There have been numerous ways for users to interact with web pages on mobile phones. Historically, users navigated the mobile web by pressing physical buttons (arrow keys, soft keys, etc.), while some devices required a stylus.
In the last several years, devices with touch-enabled screens have been adopted at such a rapid rate that touch interaction has become ubiquitous. Now we have tablets that take input not only from touch, but from keyboards and mousepads using optional peripherals.
So what does it mean to you as a web developer? It means you need to detect the correct user input method, and design the correct user experience into your web apps.
This is a two-part article. The second part will be covered in a future post.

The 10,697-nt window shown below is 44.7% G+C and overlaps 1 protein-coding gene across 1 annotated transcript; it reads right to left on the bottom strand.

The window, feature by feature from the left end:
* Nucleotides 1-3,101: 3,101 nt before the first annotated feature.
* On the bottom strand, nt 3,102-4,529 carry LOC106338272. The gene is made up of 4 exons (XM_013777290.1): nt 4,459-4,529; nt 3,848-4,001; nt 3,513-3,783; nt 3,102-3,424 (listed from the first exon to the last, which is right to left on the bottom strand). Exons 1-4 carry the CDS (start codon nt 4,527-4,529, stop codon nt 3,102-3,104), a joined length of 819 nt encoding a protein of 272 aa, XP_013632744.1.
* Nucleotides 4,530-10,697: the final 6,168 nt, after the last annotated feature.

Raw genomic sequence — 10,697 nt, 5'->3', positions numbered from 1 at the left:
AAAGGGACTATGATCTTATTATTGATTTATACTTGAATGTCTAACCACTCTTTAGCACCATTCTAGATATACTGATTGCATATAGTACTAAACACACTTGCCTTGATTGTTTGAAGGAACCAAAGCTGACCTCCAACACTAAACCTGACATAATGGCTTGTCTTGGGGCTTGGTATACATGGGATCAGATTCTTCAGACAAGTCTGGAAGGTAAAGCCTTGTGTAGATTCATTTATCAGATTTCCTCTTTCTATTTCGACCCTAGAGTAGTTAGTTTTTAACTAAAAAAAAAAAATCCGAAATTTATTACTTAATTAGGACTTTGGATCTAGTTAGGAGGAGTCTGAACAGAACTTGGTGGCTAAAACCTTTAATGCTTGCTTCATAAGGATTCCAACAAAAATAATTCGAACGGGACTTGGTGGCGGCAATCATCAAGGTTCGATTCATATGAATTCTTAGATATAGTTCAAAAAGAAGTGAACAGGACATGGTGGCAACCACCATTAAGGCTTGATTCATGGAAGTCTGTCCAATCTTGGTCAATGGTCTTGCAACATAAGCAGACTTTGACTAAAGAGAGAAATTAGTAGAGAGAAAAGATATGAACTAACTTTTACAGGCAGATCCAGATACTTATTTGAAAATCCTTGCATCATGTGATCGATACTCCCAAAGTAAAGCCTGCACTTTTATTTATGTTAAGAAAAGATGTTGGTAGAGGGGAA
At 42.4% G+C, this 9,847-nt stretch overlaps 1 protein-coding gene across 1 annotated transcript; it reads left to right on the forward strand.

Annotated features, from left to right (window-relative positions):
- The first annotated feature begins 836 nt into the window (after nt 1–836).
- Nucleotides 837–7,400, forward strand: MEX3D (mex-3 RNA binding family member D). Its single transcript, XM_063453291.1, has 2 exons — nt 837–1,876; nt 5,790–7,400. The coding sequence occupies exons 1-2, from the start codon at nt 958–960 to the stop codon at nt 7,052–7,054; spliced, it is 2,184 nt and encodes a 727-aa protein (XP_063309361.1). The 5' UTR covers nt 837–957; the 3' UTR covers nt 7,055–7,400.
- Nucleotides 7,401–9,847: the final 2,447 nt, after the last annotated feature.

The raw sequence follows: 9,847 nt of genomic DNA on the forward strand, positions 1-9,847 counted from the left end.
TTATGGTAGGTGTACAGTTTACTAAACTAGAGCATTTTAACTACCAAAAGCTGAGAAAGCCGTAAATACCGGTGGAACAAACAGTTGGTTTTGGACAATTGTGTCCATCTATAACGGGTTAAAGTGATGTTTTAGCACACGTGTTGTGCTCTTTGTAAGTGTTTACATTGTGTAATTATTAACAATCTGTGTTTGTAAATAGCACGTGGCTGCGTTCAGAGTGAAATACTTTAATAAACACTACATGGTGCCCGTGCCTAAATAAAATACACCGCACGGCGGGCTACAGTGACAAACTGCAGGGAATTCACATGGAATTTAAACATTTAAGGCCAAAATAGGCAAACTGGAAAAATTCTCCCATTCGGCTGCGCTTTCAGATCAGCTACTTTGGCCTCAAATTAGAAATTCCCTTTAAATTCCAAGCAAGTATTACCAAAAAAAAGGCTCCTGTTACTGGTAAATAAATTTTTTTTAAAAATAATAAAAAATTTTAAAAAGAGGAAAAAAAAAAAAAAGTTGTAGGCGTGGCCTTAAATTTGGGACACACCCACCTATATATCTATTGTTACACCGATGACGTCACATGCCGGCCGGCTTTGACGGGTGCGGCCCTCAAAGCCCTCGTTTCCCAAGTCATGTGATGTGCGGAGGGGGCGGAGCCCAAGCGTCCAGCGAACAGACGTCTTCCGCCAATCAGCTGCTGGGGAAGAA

There are some fantastic styles available now in CSS3. Apart from anything else, border-radius and box-shadow alone are the greatest tools to be added to the web developer’s toolbox since
float:left. Alongside these highly important and commonly used attributes, there are also some new values for existing rules like background-size:cover.
In his blog post on HTML5 forms and IE10 Mobile, Andrea explained HTML5 forms and what is new in Internet Exporer 10 Mobile, so you should now have some understanding of HTML5 form validation. To summarize, HTML5 eases the pain of writing extra logic to validate users’ form inputs, letting you create usable forms with a little or no scripting.